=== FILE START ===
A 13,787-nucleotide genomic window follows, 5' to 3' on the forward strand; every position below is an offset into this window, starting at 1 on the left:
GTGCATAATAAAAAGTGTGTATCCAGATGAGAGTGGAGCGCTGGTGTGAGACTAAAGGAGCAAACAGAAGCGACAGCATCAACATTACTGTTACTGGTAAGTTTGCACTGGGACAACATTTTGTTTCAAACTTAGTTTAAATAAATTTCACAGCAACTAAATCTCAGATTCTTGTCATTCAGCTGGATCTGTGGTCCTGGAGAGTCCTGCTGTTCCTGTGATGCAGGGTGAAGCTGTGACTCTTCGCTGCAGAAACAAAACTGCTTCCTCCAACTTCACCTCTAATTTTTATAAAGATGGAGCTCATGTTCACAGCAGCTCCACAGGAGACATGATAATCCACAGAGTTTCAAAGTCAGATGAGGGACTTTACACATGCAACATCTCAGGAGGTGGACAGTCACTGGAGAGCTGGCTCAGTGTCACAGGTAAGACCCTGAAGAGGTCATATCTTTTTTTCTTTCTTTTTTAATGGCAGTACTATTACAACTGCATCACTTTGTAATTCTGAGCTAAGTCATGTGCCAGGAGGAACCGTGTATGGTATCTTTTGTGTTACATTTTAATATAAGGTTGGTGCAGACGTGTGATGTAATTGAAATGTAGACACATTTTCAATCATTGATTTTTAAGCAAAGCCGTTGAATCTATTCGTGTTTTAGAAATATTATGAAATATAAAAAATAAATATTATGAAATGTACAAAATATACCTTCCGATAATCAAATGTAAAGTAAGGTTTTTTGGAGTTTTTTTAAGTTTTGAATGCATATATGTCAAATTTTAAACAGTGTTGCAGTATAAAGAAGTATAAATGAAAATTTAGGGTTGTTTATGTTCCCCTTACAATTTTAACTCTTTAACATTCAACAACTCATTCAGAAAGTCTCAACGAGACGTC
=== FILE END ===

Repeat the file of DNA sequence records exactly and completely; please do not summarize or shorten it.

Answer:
A 13,787-nucleotide genomic window follows, 5' to 3' on the forward strand; every position below is an offset into this window, starting at 1 on the left:
GTGCATAATAAAAAGTGTGTATCCAGATGAGAGTGGAGCGCTGGTGTGAGACTAAAGGAGCAAACAGAAGCGACAGCATCAACATTACTGTTACTGGTAAGTTTGCACTGGGACAACATTTTGTTTCAAACTTAGTTTAAATAAATTTCACAGCAACTAAATCTCAGATTCTTGTCATTCAGCTGGATCTGTGGTCCTGGAGAGTCCTGCTGTTCCTGTGATGCAGGGTGAAGCTGTGACTCTTCGCTGCAGAAACAAAACTGCTTCCTCCAACTTCACCTCTAATTTTTATAAAGATGGAGCTCATGTTCACAGCAGCTCCACAGGAGACATGATAATCCACAGAGTTTCAAAGTCAGATGAGGGACTTTACACATGCAACATCTCAGGAGGTGGACAGTCACTGGAGAGCTGGCTCAGTGTCACAGGTAAGACCCTGAAGAGGTCATATCTTTTTTTCTTTCTTTTTTAATGGCAGTACTATTACAACTGCATCACTTTGTAATTCTGAGCTAAGTCATGTGCCAGGAGGAACCGTGTATGGTATCTTTTGTGTTACATTTTAATATAAGGTTGGTGCAGACGTGTGATGTAATTGAAATGTAGACACATTTTCAATCATTGATTTTTAAGCAAAGCCGTTGAATCTATTCGTGTTTTAGAAATATTATGAAATATAAAAAATAAATATTATGAAATGTACAAAATATACCTTCCGATAATCAAATGTAAAGTAAGGTTTTTTGGAGTTTTTTTAAGTTTTGAATGCATATATGTCAAATTTTAAACAGTGTTGCAGTATAAAGAAGTATAAATGAAAATTTAGGGTTGTTTATGTTCCCCTTACAATTTTAACTCTTTAACATTCAACAACTCATTCAGAAAGTCTCAACGAGACGTC